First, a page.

Knee replacements, the report found, increased 70 percent in the past decade. And organ transplants also became more common. The number of kidney transplants per 1 million people increased 31 percent, for example, and the number of liver transplants increased 42 percent.

But, all of this technology comes at a price, Bernstein said. "Once a technology is introduced, it seems to have a life of its own," she said. "Once you start using it, it is hard to stop using it -- even if there are reasons that you should."

As an example, she cited the use of drug-eluting stents, which were highly touted as better than bare-metal stents, used to keep arteries open. However, Bernstein said, new research indicates that they may not benefit everyone.

"There is no doubt that technology can improve life and save life," she said. "But the question is: 'Do you need to do everything to everyone?'"

The increased use of technology also raises ethical questions, Bernstein said. For example, the report found a dramatic increase in the use of mechanical ventilation to keep people alive.

"There is no way we can say it's a good thing or a bad thing," she said. "It's clearly a good thing for the people it saved. The question then is: 'Is it a good thing for the people who aren't saved?'"

Bernstein said she believes that the use of technology will continue to increase.

That, however, can have a downside, explained Dr. David L. Katz, director of the Prevention Research Center at Yale School of Public Health.

"Age-adjusted mortality rates in the U.S. have been falling steadily over recent years, and life expectancy has been increasing. Advances in medical technology and pharmacotherapy are important reasons for these favorable trends," Katz said.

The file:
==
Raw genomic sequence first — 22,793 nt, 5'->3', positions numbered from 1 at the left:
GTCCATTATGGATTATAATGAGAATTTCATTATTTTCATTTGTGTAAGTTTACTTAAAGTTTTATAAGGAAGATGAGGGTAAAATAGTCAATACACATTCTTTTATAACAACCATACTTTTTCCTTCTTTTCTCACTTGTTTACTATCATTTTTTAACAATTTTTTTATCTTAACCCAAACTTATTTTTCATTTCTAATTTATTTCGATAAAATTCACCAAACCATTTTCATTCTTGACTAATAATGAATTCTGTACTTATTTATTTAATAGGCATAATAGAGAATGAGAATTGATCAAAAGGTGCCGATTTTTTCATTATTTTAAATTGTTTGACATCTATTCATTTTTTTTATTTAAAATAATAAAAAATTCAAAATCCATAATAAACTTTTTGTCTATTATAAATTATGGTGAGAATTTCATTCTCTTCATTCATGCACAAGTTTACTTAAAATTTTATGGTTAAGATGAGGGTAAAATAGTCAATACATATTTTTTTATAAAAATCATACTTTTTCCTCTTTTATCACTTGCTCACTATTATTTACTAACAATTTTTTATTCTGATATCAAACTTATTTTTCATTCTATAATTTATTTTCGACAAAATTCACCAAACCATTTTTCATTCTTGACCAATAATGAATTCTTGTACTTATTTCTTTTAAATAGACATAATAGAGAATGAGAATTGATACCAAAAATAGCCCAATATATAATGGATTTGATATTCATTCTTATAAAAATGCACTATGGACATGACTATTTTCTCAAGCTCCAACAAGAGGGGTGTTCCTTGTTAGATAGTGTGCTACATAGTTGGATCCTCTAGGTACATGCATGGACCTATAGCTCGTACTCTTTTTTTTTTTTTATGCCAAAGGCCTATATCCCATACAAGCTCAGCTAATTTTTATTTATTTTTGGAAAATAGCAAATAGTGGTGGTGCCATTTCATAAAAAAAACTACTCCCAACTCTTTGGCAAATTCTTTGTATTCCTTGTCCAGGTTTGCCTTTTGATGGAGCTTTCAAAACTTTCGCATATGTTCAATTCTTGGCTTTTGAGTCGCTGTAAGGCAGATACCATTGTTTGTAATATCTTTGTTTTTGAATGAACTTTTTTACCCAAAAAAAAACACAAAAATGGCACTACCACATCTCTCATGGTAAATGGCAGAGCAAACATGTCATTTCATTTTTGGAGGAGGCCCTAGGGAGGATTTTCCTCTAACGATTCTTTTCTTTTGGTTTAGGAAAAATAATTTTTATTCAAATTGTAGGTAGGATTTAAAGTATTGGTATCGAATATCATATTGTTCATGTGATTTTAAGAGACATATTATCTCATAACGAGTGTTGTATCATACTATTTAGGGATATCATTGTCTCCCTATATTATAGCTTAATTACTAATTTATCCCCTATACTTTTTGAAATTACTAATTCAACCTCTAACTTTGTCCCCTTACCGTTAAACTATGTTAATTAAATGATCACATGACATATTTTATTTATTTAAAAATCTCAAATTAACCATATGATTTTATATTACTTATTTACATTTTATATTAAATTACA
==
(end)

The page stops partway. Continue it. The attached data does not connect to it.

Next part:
"But the rise in use of high-tech scans, such as MRI and PET, and the rise in related health-care costs far exceed any measurable health benefits that may be related," he noted.

"In other words, the bucks are clearly adding up a lot faster than the bang," Katz said.

Compounding this concern, he said, is the fact that though medical technology can help stave off death, it does far less to preserve or establish vitality.

"Trends for death rates are favorable, while disability trends are neutral, and trends for the total population burden of obesity and chronic disease are decidedly adverse," Katz said. "The more societal resources we allocate to medical technology, the less we may devote to supporting the lifestyle practices that can actually build health at its origins."

In an age of evidence-based medicine and unsustainable health-care costs, Katz said, advanced medical technology cannot be "toys with which we play just because we have them."

More information

To see the full report, go to the U.S. National Center for Health Statistics (http://www.cdc.gov/nchs/hus.htm ).

SOURCES: Amy B. Bernstein, Sc.D., chief, Analytic Studies Branch, Office of Analysis and Epidemiology, National Center for Health Statistics, U.S. Centers for Disease Control and Prevention; David L. Katz, M.D., M.P.H., director, Prevention Research Center, Yale School of Public Health, New Haven, Conn.; Feb. 17, 2009, Health, United States, 2009